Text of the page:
Unblinking Eye
NotesOnHolstersBanner

 

Notes on Making Holsters

by Ed Buffaloe

NAA22MagFlap-01T
NAA22MagFlap-02T

Flap Holster for NAA Derringer

Seecamp-PC-01

Seecamp Pancake Holster

Belt holster for Ruger Bearcat.

IWB Holster for 1903 Colt

Holster by Ed Buffaloe

Cowboy Holster for SAA

Among the first articles I wrote for my Gun Pages was one on Tools for Making Holsters and another on How to Make a Simple Belt Holster.  The two articles are still useful and should form a background for reading this one, but I've learned quite a bit about leatherwork and holsters since writing them.  I don’t have a central theme here--I simply want to share a few notes I have made, since there is so little available either in print or online about making holsters for concealed carry.  A good leather holster is expensive to buy, but relatively cheap and easy to make yourself.  A holster for concealed carry only needs to be practical, not beautiful, since ideally no one will ever see it.

1.  You can make perfectly useable holsters with virtually no tools.  At a bare minimum, you can get by with a knife and an awl--a lot of Swiss Army knives come with both.  The main criterion for the knife is that it be sharp, but the blade should also be thin.  A standard utility knife works pretty well, though a curved blade is better for some purposes.

2.  You don't necessarily have to sew the seams on a holster.  You can also lace them, rivet them, glue them, or some combination of the three.  That said, I still think sewing is the best option--all you really need is two needles and some waxed thread, both of which are cheap and can be ordered online if you don’t have a resource in your area.  Lacing is an easy option--all you need is a hole punch and some lace.  Riveting requires a hole punch and a rivet tool.

3.  A very handy item to have is cobbler’s glue.  Even if you plan on sewing, lacing, or riveting, you should also glue the seam.  Cobbler's glue is great for gluing linings and straps before they are sewn or otherwise attached.  At Tandy Leather they call their product “contact cement” but it seems to be pretty much the same as cobbler’s glue.  They both contain toluene, which is a known carcinogen and should be used with plenty of ventilation.  If you don’t use adequate ventilation, the stuff will give you a headache and God knows how many years it may take off your life every time you use it.

4.  If you have a Tandy Leather shop nearby, they almost always have a bin of leather scraps they sell by the pound.  It's great stuff for experimentation, and some of my nicest looking holsters have been made from cheap scraps.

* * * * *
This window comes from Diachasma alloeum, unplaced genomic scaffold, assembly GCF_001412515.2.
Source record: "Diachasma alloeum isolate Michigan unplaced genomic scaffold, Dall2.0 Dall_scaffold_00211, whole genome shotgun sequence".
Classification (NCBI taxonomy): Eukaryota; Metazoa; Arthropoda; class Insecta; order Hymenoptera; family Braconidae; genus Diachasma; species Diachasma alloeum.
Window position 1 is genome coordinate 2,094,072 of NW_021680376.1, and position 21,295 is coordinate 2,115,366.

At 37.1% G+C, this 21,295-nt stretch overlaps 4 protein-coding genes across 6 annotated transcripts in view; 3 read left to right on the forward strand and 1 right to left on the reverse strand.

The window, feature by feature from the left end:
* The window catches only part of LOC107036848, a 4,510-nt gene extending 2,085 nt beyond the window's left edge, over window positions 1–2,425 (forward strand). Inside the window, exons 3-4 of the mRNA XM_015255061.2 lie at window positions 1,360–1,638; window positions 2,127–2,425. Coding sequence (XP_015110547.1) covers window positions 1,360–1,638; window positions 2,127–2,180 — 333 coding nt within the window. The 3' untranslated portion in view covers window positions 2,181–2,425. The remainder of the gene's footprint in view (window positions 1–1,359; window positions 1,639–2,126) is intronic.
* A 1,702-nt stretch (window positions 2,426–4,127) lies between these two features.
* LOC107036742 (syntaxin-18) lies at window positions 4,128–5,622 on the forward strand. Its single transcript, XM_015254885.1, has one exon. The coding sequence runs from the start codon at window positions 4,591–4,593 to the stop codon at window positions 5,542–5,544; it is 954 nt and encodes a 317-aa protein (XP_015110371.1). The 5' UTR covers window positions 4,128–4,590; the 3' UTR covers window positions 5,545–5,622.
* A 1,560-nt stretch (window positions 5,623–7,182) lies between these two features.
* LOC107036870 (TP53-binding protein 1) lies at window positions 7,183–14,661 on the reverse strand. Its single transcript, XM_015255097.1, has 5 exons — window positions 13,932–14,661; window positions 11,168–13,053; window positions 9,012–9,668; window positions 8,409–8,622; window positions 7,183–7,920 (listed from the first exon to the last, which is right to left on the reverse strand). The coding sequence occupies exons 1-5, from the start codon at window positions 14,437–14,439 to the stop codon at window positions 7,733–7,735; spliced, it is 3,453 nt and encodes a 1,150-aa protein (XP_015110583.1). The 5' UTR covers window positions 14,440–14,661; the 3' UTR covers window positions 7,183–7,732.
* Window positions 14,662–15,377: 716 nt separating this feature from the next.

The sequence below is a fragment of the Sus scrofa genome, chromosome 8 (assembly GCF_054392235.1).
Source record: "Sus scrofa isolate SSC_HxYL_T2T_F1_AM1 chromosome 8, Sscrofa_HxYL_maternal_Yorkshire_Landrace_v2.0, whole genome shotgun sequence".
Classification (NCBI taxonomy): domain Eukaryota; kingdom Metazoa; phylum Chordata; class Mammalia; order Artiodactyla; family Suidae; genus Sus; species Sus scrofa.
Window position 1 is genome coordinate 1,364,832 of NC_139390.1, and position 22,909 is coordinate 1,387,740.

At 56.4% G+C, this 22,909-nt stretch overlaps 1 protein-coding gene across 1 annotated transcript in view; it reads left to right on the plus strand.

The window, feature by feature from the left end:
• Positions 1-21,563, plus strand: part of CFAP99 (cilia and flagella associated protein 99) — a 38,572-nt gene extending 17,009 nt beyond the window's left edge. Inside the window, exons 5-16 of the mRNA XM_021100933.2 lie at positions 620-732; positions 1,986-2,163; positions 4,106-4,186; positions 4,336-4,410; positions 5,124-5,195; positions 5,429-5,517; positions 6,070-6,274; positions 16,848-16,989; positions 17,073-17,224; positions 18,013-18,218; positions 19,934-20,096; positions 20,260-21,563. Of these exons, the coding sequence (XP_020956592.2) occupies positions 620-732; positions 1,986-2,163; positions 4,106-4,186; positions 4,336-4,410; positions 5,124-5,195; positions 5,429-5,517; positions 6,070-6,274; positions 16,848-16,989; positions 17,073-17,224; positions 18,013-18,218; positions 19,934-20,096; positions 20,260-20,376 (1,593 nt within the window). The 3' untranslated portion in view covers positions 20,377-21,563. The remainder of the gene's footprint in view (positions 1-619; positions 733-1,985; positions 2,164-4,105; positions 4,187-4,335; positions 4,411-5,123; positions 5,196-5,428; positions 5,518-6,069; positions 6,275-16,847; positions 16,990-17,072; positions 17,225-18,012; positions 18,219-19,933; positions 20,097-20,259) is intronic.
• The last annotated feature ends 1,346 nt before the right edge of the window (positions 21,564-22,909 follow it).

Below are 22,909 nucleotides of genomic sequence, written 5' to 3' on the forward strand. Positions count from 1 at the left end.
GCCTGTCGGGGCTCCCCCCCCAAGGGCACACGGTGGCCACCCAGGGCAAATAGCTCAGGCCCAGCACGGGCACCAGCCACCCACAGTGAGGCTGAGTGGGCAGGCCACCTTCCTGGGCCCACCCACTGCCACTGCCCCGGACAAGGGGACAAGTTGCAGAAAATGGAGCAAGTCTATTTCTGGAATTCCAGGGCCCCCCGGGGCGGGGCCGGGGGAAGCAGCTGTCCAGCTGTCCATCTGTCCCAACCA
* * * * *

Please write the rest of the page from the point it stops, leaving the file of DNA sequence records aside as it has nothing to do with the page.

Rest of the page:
5.  Pigskin is cheap, readily available, and can be used for lining holsters.  Pigskin and calfskin are softer than cowhide and are at least somewhat easier on the blued finish of a gun.

6.  Originally I would dye my holsters, and then wet form them, but eventually I figured out that the leather forms much more easily if it is not dyed (particularly if you use an alcohol-base dye).  From the DIY Holstermaker link below I learned to place the completed holster in hot water for a few minutes and let it soak in thoroughly before wet forming.  He recommends waiting for an hour.  You don’t have to wait that long, but leather does take on some interesting plastic qualities the longer you wait.  Sometimes, I really need to do some dying before I wet form, but the leather is not nearly as supple after it has been dyed, so the wet forming takes more effort.  I usually wrap the gun in Saran Wrap before I use it for wet forming a holster.  Some people assert that the plastic interferes with a good fit, but I find that not to be the case with Saran Wrap.  One time I left a well-oiled gun in a damp holster, forgetting to take it out before I went to bed.  The exposed portion of the barrel had rust spots on it the next morning and I spent a half-hour polishing it out.

7.  Tandy carries three kinds of leather dye--one is water-based (Eco-Flo) and the other two seem to be  alcohol-based penetrating dyes--Fiebing's regular and Fiebing’s oil dye.  All are useful.  The water-based dye is great when you want the leather to remain supple.  It dries slowly--you want to give it sufficient time to dry before you move on to the next step.  I find the black water-based dye to be inferior to the alcohol-based dyes, but the other colors seem to work well.  The regular Fiebing's dries quickly but leaves the leather somewhat stiff--sometimes this is a good thing, particularly if you have a wet-formed piece that needs to retain its shape.  Dye can be applied with daubers or cloth.  I have found that a piece of sheepskin with the wool on it works best.  For an even application, I start by diluting the alcohol-based dyes at least  1:2 with water.  I start with a light finish, then darken it slowly by using more concentrated dye.  Generally I prefer the regular Fiebing’s dyes to the oil dyes.  I like the result from the brown oil-base dye, though it can be difficult to get the color even and the brown oil dye dries the leather badly.  If I use it I always apply some Leather Saver afterward.

8.  John Bianchi says he likes to leave leather undyed and simply darken it by applying neatsfoot oil.  I've used this method of darkening leather, but my workmanship has to be nearly perfect because you can see every imperfection in oiled leather.  Dye goes a long way toward covering up most imperfections in workmanship, particularly if it is black or dark brown.  But if you want to leave leather natural looking, be sure to keep your work area and your hands clean while forming and sewing your holster.  Also, be careful not to press too deeply while forming the leather, because you can bruise or darken wet leather easily by pressing hard and such bruised areas will stand out clearly when the leather is oiled.